Experimental investigation of the impact in the heat transfer coefficient and pressure drop during boiling flow instabilities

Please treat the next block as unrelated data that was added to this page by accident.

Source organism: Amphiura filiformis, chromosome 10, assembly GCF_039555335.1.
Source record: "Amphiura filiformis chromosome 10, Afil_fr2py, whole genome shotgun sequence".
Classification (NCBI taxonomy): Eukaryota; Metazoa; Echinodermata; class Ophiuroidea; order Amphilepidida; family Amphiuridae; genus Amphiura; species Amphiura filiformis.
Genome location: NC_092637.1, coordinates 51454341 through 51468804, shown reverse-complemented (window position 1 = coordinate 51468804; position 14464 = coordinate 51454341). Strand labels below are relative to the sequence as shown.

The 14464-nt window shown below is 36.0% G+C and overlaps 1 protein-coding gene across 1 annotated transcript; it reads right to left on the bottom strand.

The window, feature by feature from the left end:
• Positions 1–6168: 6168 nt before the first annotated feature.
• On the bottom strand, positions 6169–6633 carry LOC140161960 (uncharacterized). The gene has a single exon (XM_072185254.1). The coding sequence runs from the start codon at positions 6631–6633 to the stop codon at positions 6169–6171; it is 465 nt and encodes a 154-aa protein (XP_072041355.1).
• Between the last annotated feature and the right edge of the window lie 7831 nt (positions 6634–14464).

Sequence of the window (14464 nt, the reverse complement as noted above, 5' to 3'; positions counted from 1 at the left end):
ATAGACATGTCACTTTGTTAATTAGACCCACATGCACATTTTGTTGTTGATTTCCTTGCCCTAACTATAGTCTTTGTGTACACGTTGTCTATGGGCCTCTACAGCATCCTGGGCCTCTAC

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High heat transfer rates at reasonably low temperature differences can be obtained by utilizing a boiling fluid. The use of boiling heat transfer is often limited by onset of a heat transfer crisis named the Critical Heat Flux (CHF). The CHF is accompanied by an inordinate increase in temperature with the most severe consequence being related to the physical burnout of the heated surface. Two-phase boiling flows in channels are sometimes prone to flow instabilities. Density Wave Oscillations (DWO) is the most common type of thermo-hydraulic instability. DWO are fluid waves of alternating higher and lower densities propagating across the system. It is characterized by large cyclic fluctuations in flow rate and pressure and has a period of about twice the heated channel transit time. The literature survey condenses previous results and identifies different approaches for obtaining them in experimental studies. The purpose of this study is to perform an experimental investigation on the effect of flow instabilities on the heat transfer coefficient and pressure drop characteristics of a 5 mm uniformly heated horizontal boiling in-tube system utilizing R134a as the working fluid. The experiments confirmed that the system stability is improved by opening the inlet restriction valve and omitting exit orifice. The influence of the pump system characteristics on DWO was also explored. Establishing an unconditional stable system configuration allowed for generation of reference data. DWO was found to occur when vapor quality becomes sufficiently high in a system operating with inlet and exit restrictions and some degree of inlet subcooling. Mimicking DWO by superimposing flow oscillations by cycling the pump drive was also a viable solution. It was found that the overall heat transfer decreased proportionally to the flow amplitude. Shifting the period of oscillation from its natural frequency to lower frequencies reduces the heat transfer. The saturated boiling heat transfer coefficient was highly dependent on heat flux, and almost independent of flow rate, indicating that nucleate boiling was the dominant heat transfer mechanism. Comparisons were made to saturated boiling correlations. Heat transfer scales generally well with pressure drop, except a sudden reduction when DWO commences. The local heat transfer coefficient in the test section outlet increased with heat flux until it suddenly dropped due to an abrupt increase in wall temperature, distinguished as the normal CHF. The onset of DWO was found to trigger premature CHF at heat fluxed of about 90% the normal CHF.